Born in County Durham, England, to an RAF bomber pilot and a special education teacher, Williams spent much of his childhood at a boarding school in Scotland. In the late 1950s a friend gave Williams a ride in his Jaguar XK150s; Williams was immediately hooked.
After a brief career as a driver and mechanic, funded by his work as a traveling grocery salesman, Williams founded Frank Williams Racing Cars in 1966; he ran drivers Piers Courage, Richard Burton, Tetsu Ikuzawa and Tony Trimmer for several years in Formula Two and Formula Three. Williams purchased an old Brabham Formula One chassis; Courage drove it in several F1 events, coming in second place twice.
In 1970 Williams undertook a brief partnership with Alessandro de Tomaso; after the death of Courage at the Dutch Grand Prix, his relationship with de Tomaso was over by the end of the year. In 1971 he raced Henri Pescarolo in a chassis he had purchased from March Engineering; 1972 saw the first F1 car built by the Williams works, the Politoys FX3 designed by Len Bailey, but Pescarolo crashed and destroyed it at its first race.
Williams, short on cash (he conducted team business from a telephone box at one point after being disconnected for unpaid bills), looked to Marlboro and Iso, an Italian car company, for sponsorship. Though they pledged their support, they did not come through in time and in 1976 Williams desperately took on a partner, oil magnate Walter Wolf. Though the team continued functioning, it no longer belonged to Frank Williams, so he left in 1977 along with one of his old employees, engineer Patrick Head. The two acquired an empty carpet warehouse in Didcot, Oxfordshire, United Kingdom and announced the formation of Williams Grand Prix Engineering; this same team and partnership still competes in Formula One and is known as WilliamsF1. Their first win came in 1979 from Clay Regazzoni, the first title in 1980 with Alan Jones, and a further success in 1982 with Keke Rosberg.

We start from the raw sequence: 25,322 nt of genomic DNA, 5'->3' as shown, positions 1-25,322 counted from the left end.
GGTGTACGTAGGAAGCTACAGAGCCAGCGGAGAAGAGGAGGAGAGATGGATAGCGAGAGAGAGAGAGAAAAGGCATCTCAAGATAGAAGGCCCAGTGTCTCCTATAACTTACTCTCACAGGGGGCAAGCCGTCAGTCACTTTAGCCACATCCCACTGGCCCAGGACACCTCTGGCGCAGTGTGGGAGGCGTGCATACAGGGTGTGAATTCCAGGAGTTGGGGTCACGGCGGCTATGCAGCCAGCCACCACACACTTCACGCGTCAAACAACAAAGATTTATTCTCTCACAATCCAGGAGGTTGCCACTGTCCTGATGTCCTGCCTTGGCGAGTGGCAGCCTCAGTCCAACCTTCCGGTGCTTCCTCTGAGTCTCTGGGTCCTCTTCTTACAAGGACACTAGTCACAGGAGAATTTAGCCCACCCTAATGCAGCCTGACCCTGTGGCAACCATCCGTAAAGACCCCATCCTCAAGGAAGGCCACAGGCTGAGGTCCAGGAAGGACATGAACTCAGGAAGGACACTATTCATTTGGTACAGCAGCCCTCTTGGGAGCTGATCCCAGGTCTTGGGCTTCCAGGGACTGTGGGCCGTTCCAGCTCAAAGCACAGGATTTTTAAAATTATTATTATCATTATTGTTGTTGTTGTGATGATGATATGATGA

A car accident in March 1986 in France left him paralyzed and confied to a wheelchair. While driving a rental car from the Paul Ricard Circuit to the Nice airport Williams lost control and the car rolled over causing Williams, who may not have been wearing a seatbelt, to crash into the roof causing a spinal fracture. Peter Windsor, Williams' passenger, sustained only minor injuries.
In 1987 the Queen awarded Williams the title of CBE; he became a KBE in 1999. He is also one of the few non-Frenchmen to have been made a Chevalier of France's Legion d'Honneur; this honor was accorded for his work with Renault engines.
In May 1994, following the death of Ayrton Senna da Silva in a Williams at Imola, he was charged with murder in accordance with Italian law, but was finally cleared after several years when other constructors said they would not race in Italy if an accident could cause that kind of reaction.
At the moment Frank Williams' son Jonathan is currently working for GP2 team iSport International and looks to be adept at spotting new talents.
- People: Sir Frank Williams. GrandPrix.com.
- Horton, Roger (1999). All Rise for the Honourable Sir Frank. Atlas F1.